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Unto the ending of the world: 28. Silence
Mid-year's Day, 3019
Above her, the stars shone white and cold. Will I be able to see them beyond the Circles of the World? She would know soon, and the quiver that ran through her was anticipation rather than apprehension. I have already waited too long.
Before, Arwen had still felt a faint echo of Estel's presence in her mind, telling her that he was yet within Mandos' Halls. Now even that was gone. Had she thought then that she was alone, now he was truly gone from the World and only silence, emptiness remained.
When she had not answered his last, despairing outcry, had he given up hope that she would follow him? An even worse thought struck her. Could she know that her Choice would be allowed by the Valar? What if, coming to the Halls of Mandos she found that she was not Mortal? No. No, she had to trust that her Choice was made.
She shivered at the unbidden memory of Estel's hand brushing away a lock of her hair as he lowered his head to kiss her as they plighted their troth. Had she any hope of reaching Lothlórien, she would have gone to Cerin Amroth. Instead, she would spend this night in the place where she had learned of his death, and in the morning she would go and say her farewells before returning here for the last time. And where better? Was this not also where, many years ago by the count of Men, a callow, yet oh-so-earnest youth called her Tinúviel and placed his heart at her feet? She had dismissed him then, yet he remained on her mind until she saw him again in Lothlórien, arrayed in silver and white, as bright as Eärendil's star.
Their time together had been so short; a week here, half a day there, just enough time for a kiss as he hurried through Rivendell, once several months after he had been brought here to recover from a wound. So little, yet it had been enough to sustain them, and always they had hoped that they would prevail. Estel, I hoped with your hope, as you hoped with mine. Now the Enemy has won, defeated us, and I am bereft of hope.
Then why, when I already knew what I should do, have I lingered so long? There is still something holding me back. But what? Arwen sat down to ponder what it was, but stood up again immediately, too restless to sit. What is it? Fear? No... How could she fear death when she had no reason to live? Yet to die would be never to see her family again.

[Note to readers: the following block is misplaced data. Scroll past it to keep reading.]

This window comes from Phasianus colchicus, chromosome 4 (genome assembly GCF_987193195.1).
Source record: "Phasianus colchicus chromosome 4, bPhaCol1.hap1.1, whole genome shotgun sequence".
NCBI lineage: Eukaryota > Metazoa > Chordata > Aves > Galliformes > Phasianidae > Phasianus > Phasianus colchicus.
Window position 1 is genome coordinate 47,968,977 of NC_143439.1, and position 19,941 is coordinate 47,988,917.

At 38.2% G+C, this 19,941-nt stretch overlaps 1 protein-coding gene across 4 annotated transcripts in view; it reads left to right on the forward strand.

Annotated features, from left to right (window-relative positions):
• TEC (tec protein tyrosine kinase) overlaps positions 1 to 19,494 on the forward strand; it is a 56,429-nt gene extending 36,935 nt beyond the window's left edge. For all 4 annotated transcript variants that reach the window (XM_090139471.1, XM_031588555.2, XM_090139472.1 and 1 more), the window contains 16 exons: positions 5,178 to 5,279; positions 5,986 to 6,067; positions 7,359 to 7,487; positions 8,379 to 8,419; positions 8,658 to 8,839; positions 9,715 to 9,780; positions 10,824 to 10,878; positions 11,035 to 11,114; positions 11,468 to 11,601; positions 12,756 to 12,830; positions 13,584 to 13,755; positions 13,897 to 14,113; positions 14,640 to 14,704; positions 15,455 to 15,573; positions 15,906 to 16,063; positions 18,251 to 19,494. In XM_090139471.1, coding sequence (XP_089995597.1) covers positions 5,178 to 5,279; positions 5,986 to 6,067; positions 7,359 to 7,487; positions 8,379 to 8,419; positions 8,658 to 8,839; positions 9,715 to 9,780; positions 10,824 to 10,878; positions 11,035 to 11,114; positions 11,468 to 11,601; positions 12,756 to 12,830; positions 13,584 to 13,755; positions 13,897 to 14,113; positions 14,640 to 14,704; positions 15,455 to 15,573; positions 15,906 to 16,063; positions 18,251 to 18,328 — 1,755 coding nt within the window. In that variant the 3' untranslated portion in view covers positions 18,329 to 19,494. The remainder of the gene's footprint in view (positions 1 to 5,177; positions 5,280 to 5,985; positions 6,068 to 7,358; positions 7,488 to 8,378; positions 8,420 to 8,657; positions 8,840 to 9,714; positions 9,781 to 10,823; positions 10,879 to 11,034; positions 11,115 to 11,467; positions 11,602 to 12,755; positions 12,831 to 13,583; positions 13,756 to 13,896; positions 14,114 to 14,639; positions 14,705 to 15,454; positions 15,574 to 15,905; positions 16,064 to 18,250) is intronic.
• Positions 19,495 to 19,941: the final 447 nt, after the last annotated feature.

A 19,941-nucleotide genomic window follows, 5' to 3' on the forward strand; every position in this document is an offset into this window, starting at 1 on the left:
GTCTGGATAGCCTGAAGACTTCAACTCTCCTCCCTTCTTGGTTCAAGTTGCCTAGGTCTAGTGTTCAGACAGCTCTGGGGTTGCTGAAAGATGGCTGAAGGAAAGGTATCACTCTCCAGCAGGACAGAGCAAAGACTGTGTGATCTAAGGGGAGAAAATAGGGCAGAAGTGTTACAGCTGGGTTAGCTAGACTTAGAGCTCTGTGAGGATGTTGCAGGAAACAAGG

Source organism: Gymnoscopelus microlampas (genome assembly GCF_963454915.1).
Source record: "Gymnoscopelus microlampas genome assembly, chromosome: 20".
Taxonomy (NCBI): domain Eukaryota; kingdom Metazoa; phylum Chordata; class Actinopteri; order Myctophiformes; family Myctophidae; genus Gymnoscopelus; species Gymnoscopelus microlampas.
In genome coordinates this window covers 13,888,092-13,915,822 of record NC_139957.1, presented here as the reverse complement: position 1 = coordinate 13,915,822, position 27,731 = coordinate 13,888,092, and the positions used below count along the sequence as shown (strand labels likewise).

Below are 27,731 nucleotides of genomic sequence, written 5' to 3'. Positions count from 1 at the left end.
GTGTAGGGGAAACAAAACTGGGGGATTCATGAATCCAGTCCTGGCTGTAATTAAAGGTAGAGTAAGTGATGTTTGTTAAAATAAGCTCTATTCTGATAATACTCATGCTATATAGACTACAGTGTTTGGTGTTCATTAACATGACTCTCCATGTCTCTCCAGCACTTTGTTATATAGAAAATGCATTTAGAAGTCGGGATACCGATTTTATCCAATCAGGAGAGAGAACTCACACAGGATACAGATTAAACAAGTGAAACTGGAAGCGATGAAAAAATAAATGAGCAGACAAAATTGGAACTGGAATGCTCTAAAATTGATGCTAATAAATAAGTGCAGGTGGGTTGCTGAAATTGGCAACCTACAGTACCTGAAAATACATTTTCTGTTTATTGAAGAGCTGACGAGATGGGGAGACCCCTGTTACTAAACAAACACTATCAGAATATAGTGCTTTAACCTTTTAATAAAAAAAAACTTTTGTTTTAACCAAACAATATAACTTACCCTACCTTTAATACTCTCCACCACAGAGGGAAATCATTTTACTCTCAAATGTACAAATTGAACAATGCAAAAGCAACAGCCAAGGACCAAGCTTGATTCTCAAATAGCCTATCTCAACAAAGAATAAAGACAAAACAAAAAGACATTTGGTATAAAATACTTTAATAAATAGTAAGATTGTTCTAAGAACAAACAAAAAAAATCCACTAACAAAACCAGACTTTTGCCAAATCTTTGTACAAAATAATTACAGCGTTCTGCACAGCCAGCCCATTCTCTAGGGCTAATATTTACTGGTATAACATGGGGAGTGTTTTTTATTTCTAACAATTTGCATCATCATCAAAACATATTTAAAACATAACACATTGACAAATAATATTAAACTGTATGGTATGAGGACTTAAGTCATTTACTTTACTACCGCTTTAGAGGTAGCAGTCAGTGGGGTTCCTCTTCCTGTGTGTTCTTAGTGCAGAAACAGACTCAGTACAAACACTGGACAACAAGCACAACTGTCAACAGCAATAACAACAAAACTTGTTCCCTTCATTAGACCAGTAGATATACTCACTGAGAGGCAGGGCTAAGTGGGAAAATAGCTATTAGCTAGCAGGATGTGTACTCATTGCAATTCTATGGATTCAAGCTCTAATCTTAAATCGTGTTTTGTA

Arwen wished she could have seen her brothers one last time; at least they could have said farewell. Likely they were still in Lothlórien with their grandparents, and even in the thick of battle, they were as safe there as they would be anywhere in Middle-earth.
Her mother had gone West to find healing, but Arwen would find no healing there or anywhere within the Circles of the World. I would that father could understand that. It tore at her to watch his pain and grief, yet he too might in the end find some measure of peace in the West.
She shook her head at her thoughts, as if love were nothing more than a set of scales to be balanced, with Estel on one side and her kin on the other. Yet they were not what held her back. It was as if there was something she had to do before she could be free to leave. But what? "Your fate need not be Lúthien's," her father had said. But how could it not be?
Lúthien... Lúthien had not been cowed even by Morgoth. In the end, she had chosen the Fate of Men to be with Beren, but she had not bowed her head in defeat; she had defied Thingol, denied Fëanor's sons, braved the dangers of the wild of Beleriand, and at Tol-in-Gaurhoth she had confronted Sauron for her love's sake.
O demon dark, O phantom vile
of foulness wrought, of lies and guile
here shalt thou die...
Arwen gasped, so suddenly did the thought come to her. If she was indeed like Lúthien, she should be so in full. She knew what she had to do.
A love is mine, as great a power
as thine, to shake the gate and tower
of death with challenge weak and frail
that yet endures, and will not fail
nor yield, unvanquished were it hurled
beneath the foundations of the world.
On the day she had first made her Choice, she and Estel had pledged not only to cleave to each other, but also to oppose the Shadow, and see it destroyed. While the latter was beyond her – she could scarcely challenge the Enemy to a needlework duel – the war would require all effort, even if she did no great deeds, but merely her daily duties.
She did not know whether to laugh at her presumption in thinking to pit herself against Sauron, even in so small a manner, or to quail in fear, but then her hand strayed to the Elessar. She had worn it every day since it came back to her. Let the stone that had been a token only of her love also be a sign of her determination, her challenge to the Enemy. I will not submit in defeat, fade in bitter grief. I will not abandon our fight. She would take her grief, take her love, her pain, her anger, and there find the strength to stay and stand against the Dark One. She would see this through to whatever bitter end there would be. Only then could she follow Estel. Soon enough I will be with you again.
But how could he hear her beyond the World? Arwen shuddered as she thought of Estel waiting, perhaps hoping still that she might follow – or would he believe she had abandoned him?
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